We have heard from the City and agree that this is the people’s plan for its vision of the river, and I would like to get it right. As those who have examined the proposal carefully are finding, the proposal has enough that is problematical in small and big ways that indicate the need for improvement, correction and revision. All citizens, district councils and responding bodies should take a long hard look at the details and take as much time as necessary to make sure we have a plan that lives up to what we all expect for the city. I continue to believe this adoption process is scheduled to go too fast to achieve the document that the city deserves. What exactly is the rush? This is a plan for the next 50 years and we should take time to get it right.
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Smarter Travel Around St. Paul
By Sharon McCord
Thanks to funding by the City of St. Paul and St. Paul Smart Trips, modish bicycle parking racks that look like artwork grace the front of a dozen West Seventh businesses. Promotion of bicycling as an alternative to driving is part of Smart Trips’ vision.
St. Paul Smart Trips, a nonprofit organization, strives to improve access and mobility for those traveling in and around St. Paul. Through collaboration with individuals, organizations and government, Smart Trips promotes sustainable transportation such as improved transit services, new and safer bicycle and pedestrian pathways, and less use of single occupant vehicles.
St. Paul Smart Trips, created in 2008 from the merger of two transportation management organizations, is funded by Bike Walk Twin Cities and a federal program, Congestion Mitigation and Air Quality Improvement, which is designed to reduce traffic congestion and improve air quality.
Smart Trips offers many programs and services in sustainable transportation including their signature program, the Neighborhoods program which has reached three St. Paul neighborhoods so far — Summit-University, Union Park and Highland Park. The Neighborhoods program helps St. Paul residents explore options like walking, biking and transit and learn about healthy, green, and economical ways to reduce automobile travel.
According to Jessica Treat, Executive Director of St. Paul Smart Trips, “We need to create better options to car travel, make people aware of those options, and get people to overcome barriers and try something new.”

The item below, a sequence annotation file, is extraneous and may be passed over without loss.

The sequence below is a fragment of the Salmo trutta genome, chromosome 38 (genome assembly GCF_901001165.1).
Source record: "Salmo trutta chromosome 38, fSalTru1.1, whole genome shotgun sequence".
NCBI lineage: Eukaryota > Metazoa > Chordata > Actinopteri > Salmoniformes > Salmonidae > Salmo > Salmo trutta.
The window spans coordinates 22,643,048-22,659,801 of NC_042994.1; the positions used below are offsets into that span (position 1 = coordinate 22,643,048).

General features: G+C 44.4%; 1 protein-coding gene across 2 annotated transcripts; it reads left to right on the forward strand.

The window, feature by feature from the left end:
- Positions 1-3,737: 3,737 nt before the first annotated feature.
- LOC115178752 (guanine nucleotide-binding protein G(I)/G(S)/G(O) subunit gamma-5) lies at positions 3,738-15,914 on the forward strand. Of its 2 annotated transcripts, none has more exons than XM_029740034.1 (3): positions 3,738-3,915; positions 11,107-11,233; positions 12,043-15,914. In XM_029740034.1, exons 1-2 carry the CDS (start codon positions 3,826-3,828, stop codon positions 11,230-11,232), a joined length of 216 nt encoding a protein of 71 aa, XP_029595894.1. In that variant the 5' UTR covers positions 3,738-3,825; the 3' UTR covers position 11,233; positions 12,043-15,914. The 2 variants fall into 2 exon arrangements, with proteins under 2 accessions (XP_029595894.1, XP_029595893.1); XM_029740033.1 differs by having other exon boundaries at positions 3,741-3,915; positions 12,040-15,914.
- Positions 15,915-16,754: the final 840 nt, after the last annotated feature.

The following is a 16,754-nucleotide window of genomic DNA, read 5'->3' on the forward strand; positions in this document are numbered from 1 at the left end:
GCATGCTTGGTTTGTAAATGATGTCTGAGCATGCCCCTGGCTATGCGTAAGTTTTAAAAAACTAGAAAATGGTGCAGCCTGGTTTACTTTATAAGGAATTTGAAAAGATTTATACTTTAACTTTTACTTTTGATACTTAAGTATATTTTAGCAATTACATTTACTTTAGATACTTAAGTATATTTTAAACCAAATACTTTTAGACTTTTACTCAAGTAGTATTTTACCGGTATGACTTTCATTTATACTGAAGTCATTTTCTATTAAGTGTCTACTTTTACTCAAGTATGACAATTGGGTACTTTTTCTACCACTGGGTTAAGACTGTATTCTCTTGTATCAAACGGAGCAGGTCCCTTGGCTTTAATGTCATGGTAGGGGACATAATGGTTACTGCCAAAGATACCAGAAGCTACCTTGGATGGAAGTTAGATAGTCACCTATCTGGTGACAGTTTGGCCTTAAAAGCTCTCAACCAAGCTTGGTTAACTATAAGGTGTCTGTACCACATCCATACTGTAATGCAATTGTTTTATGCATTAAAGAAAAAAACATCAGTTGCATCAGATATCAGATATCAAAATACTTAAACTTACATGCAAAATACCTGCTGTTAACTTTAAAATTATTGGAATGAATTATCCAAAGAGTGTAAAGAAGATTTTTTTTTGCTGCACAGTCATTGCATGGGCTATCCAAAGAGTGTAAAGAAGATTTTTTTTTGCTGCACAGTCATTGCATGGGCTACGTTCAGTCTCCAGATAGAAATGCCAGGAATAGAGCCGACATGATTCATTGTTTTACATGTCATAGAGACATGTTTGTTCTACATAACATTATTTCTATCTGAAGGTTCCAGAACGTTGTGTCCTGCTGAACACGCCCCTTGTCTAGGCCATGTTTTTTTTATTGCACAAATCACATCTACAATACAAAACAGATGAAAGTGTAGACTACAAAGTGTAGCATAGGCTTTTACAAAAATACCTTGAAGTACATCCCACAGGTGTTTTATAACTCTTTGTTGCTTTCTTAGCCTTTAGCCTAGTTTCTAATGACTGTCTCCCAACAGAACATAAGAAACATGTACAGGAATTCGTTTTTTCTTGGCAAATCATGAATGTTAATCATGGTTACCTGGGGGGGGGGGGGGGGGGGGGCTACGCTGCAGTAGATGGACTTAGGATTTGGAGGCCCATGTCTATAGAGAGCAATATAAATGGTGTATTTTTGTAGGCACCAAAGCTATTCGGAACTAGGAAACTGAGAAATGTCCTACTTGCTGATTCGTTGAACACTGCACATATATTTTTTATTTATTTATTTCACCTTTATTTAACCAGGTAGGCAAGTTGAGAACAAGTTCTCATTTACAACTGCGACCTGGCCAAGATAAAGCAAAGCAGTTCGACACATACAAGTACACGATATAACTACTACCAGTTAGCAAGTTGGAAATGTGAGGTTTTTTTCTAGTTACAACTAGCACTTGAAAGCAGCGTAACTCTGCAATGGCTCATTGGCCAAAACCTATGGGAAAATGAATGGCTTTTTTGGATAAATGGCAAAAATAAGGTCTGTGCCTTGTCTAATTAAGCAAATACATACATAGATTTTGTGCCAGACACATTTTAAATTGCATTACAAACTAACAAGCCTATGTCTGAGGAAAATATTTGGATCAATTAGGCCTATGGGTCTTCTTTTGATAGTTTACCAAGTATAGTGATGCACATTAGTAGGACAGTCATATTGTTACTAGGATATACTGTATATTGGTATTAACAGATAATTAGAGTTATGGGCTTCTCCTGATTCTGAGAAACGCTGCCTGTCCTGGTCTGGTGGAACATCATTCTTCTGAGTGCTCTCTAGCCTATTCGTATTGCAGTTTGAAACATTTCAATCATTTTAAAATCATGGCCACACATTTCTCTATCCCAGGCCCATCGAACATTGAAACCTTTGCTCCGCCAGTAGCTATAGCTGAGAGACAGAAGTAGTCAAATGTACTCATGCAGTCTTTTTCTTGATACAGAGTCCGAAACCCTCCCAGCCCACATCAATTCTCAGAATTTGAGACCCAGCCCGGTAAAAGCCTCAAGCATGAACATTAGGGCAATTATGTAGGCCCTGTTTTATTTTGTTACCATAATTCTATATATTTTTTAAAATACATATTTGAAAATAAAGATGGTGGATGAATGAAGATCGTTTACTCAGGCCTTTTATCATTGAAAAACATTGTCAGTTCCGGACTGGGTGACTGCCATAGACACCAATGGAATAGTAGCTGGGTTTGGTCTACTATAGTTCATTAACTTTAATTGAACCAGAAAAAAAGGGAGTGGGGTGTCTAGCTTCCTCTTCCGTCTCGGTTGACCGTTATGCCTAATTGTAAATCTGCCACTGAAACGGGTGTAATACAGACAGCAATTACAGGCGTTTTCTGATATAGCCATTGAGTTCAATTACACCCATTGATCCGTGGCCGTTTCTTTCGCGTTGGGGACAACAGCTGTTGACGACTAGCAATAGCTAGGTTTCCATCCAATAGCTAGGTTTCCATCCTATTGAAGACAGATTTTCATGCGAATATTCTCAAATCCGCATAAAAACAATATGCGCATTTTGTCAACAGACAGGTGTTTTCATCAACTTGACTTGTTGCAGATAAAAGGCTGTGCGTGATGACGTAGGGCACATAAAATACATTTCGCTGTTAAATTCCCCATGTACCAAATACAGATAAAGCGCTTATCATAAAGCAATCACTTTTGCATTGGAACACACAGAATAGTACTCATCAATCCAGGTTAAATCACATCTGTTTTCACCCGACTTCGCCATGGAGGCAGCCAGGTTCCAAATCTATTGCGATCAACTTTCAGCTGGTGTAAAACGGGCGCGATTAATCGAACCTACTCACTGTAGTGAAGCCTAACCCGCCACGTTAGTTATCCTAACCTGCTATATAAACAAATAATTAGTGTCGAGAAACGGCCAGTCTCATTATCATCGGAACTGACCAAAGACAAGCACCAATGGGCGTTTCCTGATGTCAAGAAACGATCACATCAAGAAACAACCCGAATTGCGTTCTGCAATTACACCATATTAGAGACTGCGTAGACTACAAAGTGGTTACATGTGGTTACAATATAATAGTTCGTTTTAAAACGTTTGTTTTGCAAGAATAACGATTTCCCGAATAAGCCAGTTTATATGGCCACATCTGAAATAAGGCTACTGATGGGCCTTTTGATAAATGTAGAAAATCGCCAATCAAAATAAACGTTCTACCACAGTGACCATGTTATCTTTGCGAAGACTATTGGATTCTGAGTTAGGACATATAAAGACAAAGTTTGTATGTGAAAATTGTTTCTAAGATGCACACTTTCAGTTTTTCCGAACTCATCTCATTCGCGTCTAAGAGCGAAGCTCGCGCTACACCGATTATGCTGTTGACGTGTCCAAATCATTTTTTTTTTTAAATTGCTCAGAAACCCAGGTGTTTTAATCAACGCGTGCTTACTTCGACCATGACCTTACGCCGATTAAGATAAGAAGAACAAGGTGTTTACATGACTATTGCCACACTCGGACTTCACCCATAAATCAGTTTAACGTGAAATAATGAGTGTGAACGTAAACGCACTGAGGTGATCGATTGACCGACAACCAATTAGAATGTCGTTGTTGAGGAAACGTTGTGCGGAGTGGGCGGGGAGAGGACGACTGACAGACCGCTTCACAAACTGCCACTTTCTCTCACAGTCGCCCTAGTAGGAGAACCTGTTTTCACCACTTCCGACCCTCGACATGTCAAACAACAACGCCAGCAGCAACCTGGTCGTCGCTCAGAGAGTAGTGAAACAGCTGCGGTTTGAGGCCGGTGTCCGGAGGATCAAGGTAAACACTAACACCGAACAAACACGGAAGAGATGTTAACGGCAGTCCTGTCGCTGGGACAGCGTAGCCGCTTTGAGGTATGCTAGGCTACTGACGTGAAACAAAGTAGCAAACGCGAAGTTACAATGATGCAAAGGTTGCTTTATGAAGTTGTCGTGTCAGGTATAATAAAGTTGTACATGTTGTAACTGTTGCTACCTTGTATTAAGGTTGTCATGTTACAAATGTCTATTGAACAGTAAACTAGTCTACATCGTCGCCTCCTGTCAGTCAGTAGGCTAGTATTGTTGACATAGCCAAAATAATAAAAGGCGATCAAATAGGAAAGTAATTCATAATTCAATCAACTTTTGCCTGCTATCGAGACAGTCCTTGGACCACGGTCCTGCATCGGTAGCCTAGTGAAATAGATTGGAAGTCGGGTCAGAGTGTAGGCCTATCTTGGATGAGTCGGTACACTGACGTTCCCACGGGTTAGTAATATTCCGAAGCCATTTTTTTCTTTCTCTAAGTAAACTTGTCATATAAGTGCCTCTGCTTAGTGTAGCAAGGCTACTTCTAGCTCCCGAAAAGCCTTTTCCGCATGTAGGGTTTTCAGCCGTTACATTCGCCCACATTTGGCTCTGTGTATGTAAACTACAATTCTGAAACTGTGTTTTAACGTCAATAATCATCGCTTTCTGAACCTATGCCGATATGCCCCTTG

To promote the Neighborhoods program, Smart Trips sponsors workshops, bike rides and neighborhood walks. In addition, a direct mailing to each household offers motivational materials they can order such as pedometers, reflective leg bands, tote bags, and Metro passes. Residents are encouraged to set goals for increased use of noncar travel, record their trips, then mail in the completed trip log to receive prizes like Metro Go-to cards.
Treat said the term “active transportation” best describes one of the Neighborhoods program goals. For example, bicycling to work is “active transportation” that accomplishes several things at once — it saves money, helps the environment, and provides exercise so that a trip to the gym isn’t necessary.
In the 2010 Highland Park Neighborhoods program, which cost $134,000 according to the published report, more than 1,000 residents were engaged; 83% of survey respondents reported taking new biking, walking or transit trips; 3% of respondents reported increased biking, while 5% of respondents reported increased walking. Treat said the Neighborhoods program is currently being tweaked, with the hope of bringing the program to every St. Paul neighborhood.
Additional Smart Trips outreach efforts include free services to employers that help develop and support employee transportation options. “The goal,” said Treat, “is for the employer to offer bus passes, bicycle parking or HourCar service instead of subsidized car parking.” Treat said that Smart Trips, located in downtown St. Paul, offers its employees HourCar service for short trips while at work. HourCar is a St. Paul service with car rental membership plans as an alternative to car ownership.
The Ride Match program helps commuters find someone who lives and works near them to share rides. Also, Smart Trips hosts commuter fairs, conducts surveys of employees’ commuter preferences and educates employers about federal and state tax savings available to them for adopting better commuter options.
Each year Smart Trips partners with Metro Transit in Commuter Challenge. A pledge to trade out one drive-alone trip for one by foot, bike, bus or train was signed by 15,000 commuters April through June, 2011. Pledge participants were entered into a draw for prizes such as an iPad or Amazon Kindle.
Another annual event that Smart Trips sponsors along with other regional partners is the Commuter Choice Awards that recognize organizations, employers, and individuals for creative solutions to promoting alternatives to driving alone. At a November 2011 luncheon, seven Twin Cities’ organizations and four individuals were honored for their achievements in the past year.